Guide to Understanding Reverse Mortgages as a Retirement Tool
If you own your own home and are at least 62 years of age, a reverse mortgage provides an opportunity to convert your home equity into cash. In the most basic terms, the reverse mortgage allows you to take out a loan against the equity in your home, but you do not have to repay the loan during your lifetime as long as you are living in the home and have not sold it. If you want to increase the amount of money available to fund your retirement, but do not like the idea of making payments on a loan, a reverse mortgage is an option worth considering. Below is a brief guide to help you better understand reverse mortgages as a retirement tool. Be sure to consult with your financial advisor to determine if a reverse mortgage is appropriate for your situation.
How Reverse Mortgages Work – With a reverse mortgage, a lender makes payments to the homeowner based on a percentage of the value in the home. When the homeowner dies or moves out of the property, one of three things can happen: (1) The homeowner or his/her heirs can sell the home to pay off the loan’ (2) the homeowner or heirs can refinance the existing loan to keep the home; or (3) the lender can be authorized to sell the home to settle the loan balance. While there are several types of reverse mortgages, including those offered by private lenders, they generally share the following features:
• Older homeowners are offered larger loan amounts than younger homeowners. More expensive homes qualify for larger loans.
• A reverse mortgage must be the primary debt against the house. Other lenders must be repaid or agree to subordinate their loans to the primary mortgage holder.
• Financing fees can be included in the cost of the loan.
• The lender can request repayment in the event that the homeowner fails to maintain the property, fails to keep the property insured, fails to pay its property taxes, declares bankruptcy, abandons the property, or commits fraud. The lender may also request repayment if the home is condemned or if the homeowner adds a new owner to the property’s title, sublets all or part of the property, changes the property’s zoning classification, or takes out additional loans against the property.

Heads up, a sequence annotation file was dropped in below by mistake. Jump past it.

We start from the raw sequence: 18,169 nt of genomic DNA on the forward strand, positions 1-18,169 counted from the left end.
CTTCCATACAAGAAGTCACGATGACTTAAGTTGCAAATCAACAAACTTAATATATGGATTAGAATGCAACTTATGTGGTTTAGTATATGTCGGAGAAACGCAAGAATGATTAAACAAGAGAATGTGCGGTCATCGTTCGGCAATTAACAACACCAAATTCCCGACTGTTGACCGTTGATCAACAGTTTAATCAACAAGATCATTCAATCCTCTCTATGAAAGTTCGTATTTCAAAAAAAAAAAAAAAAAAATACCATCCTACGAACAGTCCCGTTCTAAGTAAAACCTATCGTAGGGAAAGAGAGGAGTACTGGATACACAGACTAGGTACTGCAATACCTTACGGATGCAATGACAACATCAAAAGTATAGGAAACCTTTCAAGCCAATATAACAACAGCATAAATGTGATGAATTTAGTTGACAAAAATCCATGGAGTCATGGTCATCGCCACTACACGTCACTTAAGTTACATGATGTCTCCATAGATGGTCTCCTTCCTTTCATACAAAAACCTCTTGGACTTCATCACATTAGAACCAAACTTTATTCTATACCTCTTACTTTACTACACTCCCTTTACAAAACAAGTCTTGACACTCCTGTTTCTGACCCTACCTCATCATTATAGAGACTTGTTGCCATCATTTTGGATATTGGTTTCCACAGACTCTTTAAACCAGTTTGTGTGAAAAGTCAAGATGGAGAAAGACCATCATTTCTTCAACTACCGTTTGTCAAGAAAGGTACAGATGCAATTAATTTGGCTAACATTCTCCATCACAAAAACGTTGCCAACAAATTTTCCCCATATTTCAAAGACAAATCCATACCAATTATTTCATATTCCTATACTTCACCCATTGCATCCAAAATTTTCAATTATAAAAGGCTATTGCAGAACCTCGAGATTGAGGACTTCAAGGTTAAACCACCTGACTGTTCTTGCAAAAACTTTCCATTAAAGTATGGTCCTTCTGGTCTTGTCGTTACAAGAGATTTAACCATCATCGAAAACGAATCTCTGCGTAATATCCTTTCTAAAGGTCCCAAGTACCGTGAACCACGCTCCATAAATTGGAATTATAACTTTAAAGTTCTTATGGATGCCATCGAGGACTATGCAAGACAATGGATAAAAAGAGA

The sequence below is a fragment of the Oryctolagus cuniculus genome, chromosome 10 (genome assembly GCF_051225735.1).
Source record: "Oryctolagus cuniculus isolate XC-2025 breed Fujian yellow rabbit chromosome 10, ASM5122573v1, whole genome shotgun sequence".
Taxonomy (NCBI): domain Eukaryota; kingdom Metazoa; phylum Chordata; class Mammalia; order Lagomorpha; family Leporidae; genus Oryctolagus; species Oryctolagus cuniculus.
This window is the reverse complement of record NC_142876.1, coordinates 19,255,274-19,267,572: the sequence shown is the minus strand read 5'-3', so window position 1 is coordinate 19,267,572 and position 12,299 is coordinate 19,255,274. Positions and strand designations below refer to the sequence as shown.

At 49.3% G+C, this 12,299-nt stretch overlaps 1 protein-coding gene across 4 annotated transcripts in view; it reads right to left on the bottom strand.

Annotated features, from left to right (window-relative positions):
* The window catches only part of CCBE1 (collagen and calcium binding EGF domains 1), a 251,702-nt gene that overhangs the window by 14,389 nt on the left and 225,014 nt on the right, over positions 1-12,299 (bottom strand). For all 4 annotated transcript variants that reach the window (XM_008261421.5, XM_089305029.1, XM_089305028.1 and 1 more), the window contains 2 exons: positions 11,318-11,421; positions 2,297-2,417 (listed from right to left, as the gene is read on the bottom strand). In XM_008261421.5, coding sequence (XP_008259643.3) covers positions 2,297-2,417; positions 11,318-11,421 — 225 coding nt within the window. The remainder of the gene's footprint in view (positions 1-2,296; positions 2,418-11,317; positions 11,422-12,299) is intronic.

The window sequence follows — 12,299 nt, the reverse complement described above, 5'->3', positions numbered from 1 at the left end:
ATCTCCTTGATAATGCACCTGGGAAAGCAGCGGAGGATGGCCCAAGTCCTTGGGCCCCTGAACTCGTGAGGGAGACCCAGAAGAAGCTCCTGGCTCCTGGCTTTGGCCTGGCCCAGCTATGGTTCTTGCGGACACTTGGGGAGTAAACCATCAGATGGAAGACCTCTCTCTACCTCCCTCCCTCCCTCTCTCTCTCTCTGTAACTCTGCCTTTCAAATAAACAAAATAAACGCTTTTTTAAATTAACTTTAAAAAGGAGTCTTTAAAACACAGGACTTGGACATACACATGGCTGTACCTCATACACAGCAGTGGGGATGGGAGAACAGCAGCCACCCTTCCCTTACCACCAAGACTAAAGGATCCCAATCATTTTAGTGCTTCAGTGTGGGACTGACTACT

Types of Reverse Mortgage Loans – Reverse mortgages have been around since the 1960s, but the most common reverse mortgage is a federally-insured home equity conversion mortgage (HECM). These mortgages were first offered in 1989 and are provided by the U.S. Department of Housing and Urban Development (HUD). HECMs are the only reverse mortgages issued by the federal government, which limits the costs to borrowers and guarantees that lenders will meet the obligations. The primary drawback to HECMs is that the maximum loan amount is limited. Non-HECM reverse mortgages are available from a variety of lending institutions. The primary advantage of these reverse mortgages is that they offer loans in amounts that are higher than the HEMC limit. One of the drawbacks of non-HECM loans is that they are not federally insured and can be significantly more expensive than HECM loans.
Total Annual Loan Cost – Although the interest rate on an HECM mortgage is set by the government, and the origination cost of an HECM loan is limited to 2% of the value of the home, the total cost of the loan can still vary by lender. Furthermore, in looking for a lender, borrowers must consider third-party closing costs, mortgage insurance and the servicing fee. To assist borrowers in comparing mortgage costs, the federal Truth in Lending Act requires mortgage providers to present borrowers with a cost disclosure in the form of the total annual loan cost (TALC). Use this number when comparing loans from different vendors; just keep in mind that the actual costs of a reverse mortgage will depend largely on the income options selected.
Income Options – HECM reverse mortgages provide the widest variety of income-generating options, including lump-sum payouts, credit lines, monthly cash advances, or any combination of these. The credit line is perhaps the most interesting feature of an HECM loan because the amount of money available to the borrower increases over time by the amount of interest. Non-HECM loans offer fewer income options.
Interest Rates – The interest rate on HECM reverse mortgages is tied to the one-year U.S. Treasury security rate. Borrowers have the option to select an interest rate that can change every year or one that can change every month. A yearly adjustable rate changes by the same rate as any increase or decrease in the one-year U.S. Treasury security rate. This annual adjustable rate is capped at 2% per year or 5% over the life of the loan. A monthly adjustable rate mortgage (ARM) begins with a lower interest rate than the ARM and adjusts each month. It can move up or down 10% over the life of the loan.
1. http://ti.me/1ZdYwjs – Time
2. http://bit.ly/2woQBtO – Forbes
3. http://bit.ly/2ade0Tz – Investopedia
4. http://bit.ly/2vQnE7T – AmericanAdvisoryGroup.com
5. http://on.mktw.net/2v97gx6 – MarketWatch.com